In QC and QI by Chuang and Nielsen, they state that the $P_U$ of operation $U$ acting on $\psi$ can be reached by $\langle \psi |U^{\dagger} M U |\psi\rangle$.

Where $P_U$ (or $P_V$) is the probability of obtaining the corresponding measurement outcome if the operation $U$ (or $V$). And $M$ is a POVM measurement element.


$$|P_U − P_V | = \langle \psi |U^{\dagger} M U|\psi\rangle −\langle \psi |V^{\dagger} M V |\psi\rangle.$$

This equality appears in the book on page 195 (Box 4.1: Approximating quantum circuits; equation 4.64).

I don't understand it. Can anyone explain it? And why do they equal each other?

  • $\begingroup$ Please use MathJax for properly typesetting mathematical expressions and use the appropriate tags. Go through How to write a good question?. I've edited it this time. $\endgroup$ – Sanchayan Dutta Feb 12 at 15:38
  • 3
    $\begingroup$ What are $P$ and $M$ in your question? That should add some clarity to the question. Also what do you mean by why do they equal each other? Adding a reference to which page of the Nielsen and Chuang are you reading will also be helpful. $\endgroup$ – Josu Etxezarreta Martinez Feb 12 at 15:48
  • 1
    $\begingroup$ I assume it's equation 4.64 (Box 4.1: Approximating quantum circuits) that you're referring to? (page 195 in the one I've got) $\endgroup$ – Mithrandir24601 Feb 12 at 21:39
  • 1
    $\begingroup$ @Mithrandir24601 Yes. Can you please clarify this equality? $\endgroup$ – bilanush Feb 12 at 22:25
  • $\begingroup$ Do you want absolute values on both sides? Neither? $\endgroup$ – AHusain Feb 13 at 15:28

The probability that outcome $m$ associated with POVM measurement $M$ comes out after measuring state $|\psi\rangle$ can be calculated by:


The box in the Isaac and Chuang book says that $P_U$ is the probability of such outcome if $U$ operation is applied, and $P_V$ if $V$ is applied. Consequently, we want to calculate such probabilities for states:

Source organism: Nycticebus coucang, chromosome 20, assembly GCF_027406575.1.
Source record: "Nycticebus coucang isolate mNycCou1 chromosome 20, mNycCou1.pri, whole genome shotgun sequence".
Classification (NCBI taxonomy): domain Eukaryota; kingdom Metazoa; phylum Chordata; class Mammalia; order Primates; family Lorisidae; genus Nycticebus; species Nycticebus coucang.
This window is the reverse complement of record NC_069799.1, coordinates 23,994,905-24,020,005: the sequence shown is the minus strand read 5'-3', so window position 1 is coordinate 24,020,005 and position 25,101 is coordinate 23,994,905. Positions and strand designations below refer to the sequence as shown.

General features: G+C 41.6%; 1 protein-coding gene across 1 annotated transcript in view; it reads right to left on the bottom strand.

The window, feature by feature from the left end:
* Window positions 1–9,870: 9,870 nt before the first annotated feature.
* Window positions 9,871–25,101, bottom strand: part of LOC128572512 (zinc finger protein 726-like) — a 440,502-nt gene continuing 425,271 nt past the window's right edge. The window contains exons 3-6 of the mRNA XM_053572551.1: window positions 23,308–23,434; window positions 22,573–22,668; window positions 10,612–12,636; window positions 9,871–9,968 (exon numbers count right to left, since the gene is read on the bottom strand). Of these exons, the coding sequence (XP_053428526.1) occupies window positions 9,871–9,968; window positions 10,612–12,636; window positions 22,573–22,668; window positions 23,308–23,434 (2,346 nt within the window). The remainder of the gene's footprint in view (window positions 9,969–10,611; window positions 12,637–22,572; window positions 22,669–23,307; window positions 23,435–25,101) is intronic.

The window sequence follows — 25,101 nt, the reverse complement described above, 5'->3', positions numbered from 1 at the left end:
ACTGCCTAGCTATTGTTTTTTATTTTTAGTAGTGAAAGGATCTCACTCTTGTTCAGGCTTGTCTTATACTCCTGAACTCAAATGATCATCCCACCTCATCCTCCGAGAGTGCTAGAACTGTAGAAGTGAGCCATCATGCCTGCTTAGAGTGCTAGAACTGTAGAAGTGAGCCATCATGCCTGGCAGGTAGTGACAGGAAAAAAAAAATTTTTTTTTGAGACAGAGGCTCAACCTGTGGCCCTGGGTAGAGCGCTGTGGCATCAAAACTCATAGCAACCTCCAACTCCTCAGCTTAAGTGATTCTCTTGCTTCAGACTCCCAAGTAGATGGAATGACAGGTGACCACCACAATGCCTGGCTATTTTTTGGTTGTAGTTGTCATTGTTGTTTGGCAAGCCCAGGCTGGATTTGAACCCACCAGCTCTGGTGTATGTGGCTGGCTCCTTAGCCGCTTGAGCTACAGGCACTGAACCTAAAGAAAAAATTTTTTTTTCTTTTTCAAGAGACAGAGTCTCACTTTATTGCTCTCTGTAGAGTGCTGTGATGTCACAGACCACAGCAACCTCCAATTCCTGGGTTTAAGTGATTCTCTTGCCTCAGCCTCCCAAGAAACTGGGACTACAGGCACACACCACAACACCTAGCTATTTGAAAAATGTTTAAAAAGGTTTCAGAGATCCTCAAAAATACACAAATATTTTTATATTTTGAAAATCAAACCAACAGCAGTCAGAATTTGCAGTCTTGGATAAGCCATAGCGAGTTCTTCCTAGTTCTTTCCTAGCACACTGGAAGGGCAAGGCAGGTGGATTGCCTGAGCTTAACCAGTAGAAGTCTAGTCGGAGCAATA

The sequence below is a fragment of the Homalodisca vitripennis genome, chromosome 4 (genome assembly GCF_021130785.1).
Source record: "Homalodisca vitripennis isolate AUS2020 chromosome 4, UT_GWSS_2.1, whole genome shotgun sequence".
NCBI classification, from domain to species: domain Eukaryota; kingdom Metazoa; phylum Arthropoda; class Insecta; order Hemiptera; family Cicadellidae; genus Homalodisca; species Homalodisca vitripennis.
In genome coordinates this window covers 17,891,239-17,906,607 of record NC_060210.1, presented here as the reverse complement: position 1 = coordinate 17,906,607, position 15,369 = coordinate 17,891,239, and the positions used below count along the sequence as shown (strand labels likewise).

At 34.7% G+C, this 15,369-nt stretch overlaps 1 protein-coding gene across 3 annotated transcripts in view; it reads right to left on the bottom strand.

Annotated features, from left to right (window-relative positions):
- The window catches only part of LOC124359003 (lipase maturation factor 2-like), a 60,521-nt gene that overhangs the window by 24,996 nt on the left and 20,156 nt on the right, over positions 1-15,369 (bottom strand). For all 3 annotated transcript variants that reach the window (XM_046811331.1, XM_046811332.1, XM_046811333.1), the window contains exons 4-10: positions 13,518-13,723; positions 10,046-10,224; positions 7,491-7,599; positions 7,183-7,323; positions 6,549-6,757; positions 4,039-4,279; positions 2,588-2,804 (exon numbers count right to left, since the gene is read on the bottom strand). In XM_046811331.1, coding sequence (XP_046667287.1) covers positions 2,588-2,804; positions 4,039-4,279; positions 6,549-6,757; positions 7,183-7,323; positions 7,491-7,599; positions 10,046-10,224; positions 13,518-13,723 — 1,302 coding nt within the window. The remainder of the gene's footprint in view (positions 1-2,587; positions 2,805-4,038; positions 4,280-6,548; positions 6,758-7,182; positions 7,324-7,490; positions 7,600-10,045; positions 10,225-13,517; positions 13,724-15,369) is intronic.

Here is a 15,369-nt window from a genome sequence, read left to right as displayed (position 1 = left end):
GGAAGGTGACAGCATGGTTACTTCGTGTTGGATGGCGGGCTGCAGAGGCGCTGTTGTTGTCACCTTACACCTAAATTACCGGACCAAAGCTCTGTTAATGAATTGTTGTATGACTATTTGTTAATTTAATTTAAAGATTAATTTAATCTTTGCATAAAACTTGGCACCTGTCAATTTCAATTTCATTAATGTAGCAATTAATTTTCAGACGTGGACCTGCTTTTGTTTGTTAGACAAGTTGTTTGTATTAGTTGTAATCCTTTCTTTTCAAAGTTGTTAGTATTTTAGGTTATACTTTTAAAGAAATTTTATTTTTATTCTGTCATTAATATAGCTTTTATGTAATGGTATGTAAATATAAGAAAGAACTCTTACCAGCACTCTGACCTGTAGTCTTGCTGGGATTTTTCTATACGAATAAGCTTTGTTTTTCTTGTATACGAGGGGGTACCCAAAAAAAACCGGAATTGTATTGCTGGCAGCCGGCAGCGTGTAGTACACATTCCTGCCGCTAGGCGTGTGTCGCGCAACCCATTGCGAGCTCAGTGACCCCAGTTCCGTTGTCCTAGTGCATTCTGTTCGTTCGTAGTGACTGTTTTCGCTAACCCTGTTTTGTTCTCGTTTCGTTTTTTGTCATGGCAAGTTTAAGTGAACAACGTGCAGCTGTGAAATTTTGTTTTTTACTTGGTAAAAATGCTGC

• $|\psi_U\rangle=U|\psi\rangle$
  • $|\psi_V\rangle= V|\psi\rangle$

Applying the definition for calculating such probabilities that I presented at the beginning, then you can obtain what you need:

  • $P_U=\langle\psi_U|M|\psi_U\rangle=(U|\psi\rangle)^\dagger MU|\psi\rangle=\langle\psi|U^\dagger MU|\psi\rangle$
  • $P_V=\langle\psi_V|M|\psi_V\rangle=(V|\psi\rangle)^\dagger MV|\psi\rangle=\langle\psi|V^\dagger MV|\psi\rangle$


To follow the question you gave in the comment to the answer. Postulate 3 of quantum mechanics states that those are described by a collection of measurement operators $\{M_m\}$ related with each of the outcomes $m$ that the quantum state $|\psi\rangle$ can have. Such postulate does also state that the probability to get outcome $m$ is given by

$p(m)=\langle\psi|M_m^\dagger M_m|\psi\rangle$.

POVM measurements are given by a collection of positive operators $E_m$ that fullfil that $\sum_m E_m=I$. Such operators can be related with the measument operators like

$E_m\equiv M_m^\dagger M_m$.

All this is stated in the Isaac and Chuang book on quantum computation and information that seems that you are using, so refer there for more complete details.

  • $\begingroup$ Thanks. But is there any intuitive/ mathematical way to understand this equality p(m)=⟨ψ|M|ψ⟩.??? Or any Link explaining why this is the connection between povm to normal measurements? $\endgroup$ – bilanush Feb 13 at 0:16
  • 1
    $\begingroup$ I edited the answer to include what you asked now. I assume that by normal measurements you refer to what I was stating. $\endgroup$ – Josu Etxezarreta Martinez Feb 13 at 13:51
  • $\begingroup$ Thank you very much. There are still a few things I don't understand here. But you helped me. $\endgroup$ – bilanush Feb 13 at 17:45
  • $\begingroup$ Why when you multply ⟨ψU|M |ψU⟩ you take the dagger of the first state and U?? The book says this is just a notation for inner product |ψ> with M |ψ⟩. So why did you take the dagger of the first? You referred to it as a bra instead of a ket? When the book says it's ket by ket in general $\endgroup$ – bilanush Feb 13 at 22:23
  • 1
    $\begingroup$ Yeah, it is indeed a ket by ket inner product, but the standard inner product in linear algebra is defined as $x \cdot y=x^\dagger y$ if $x$ and $y$ are complex column vectors. That inner product between column vectors is translated then to the bra-ket notation as $\langle\phi|\psi\rangle$ if $|\phi\rangle$ and $|\psi\rangle$ are quantum states. Remenber that the bra-ket is just a notation of standard linear algebra for QM. $\endgroup$ – Josu Etxezarreta Martinez Feb 14 at 14:24

Your Answer

By clicking “Post Your Answer”, you agree to our terms of service, privacy policy and cookie policy

Not the answer you're looking for? Browse other questions tagged or ask your own question.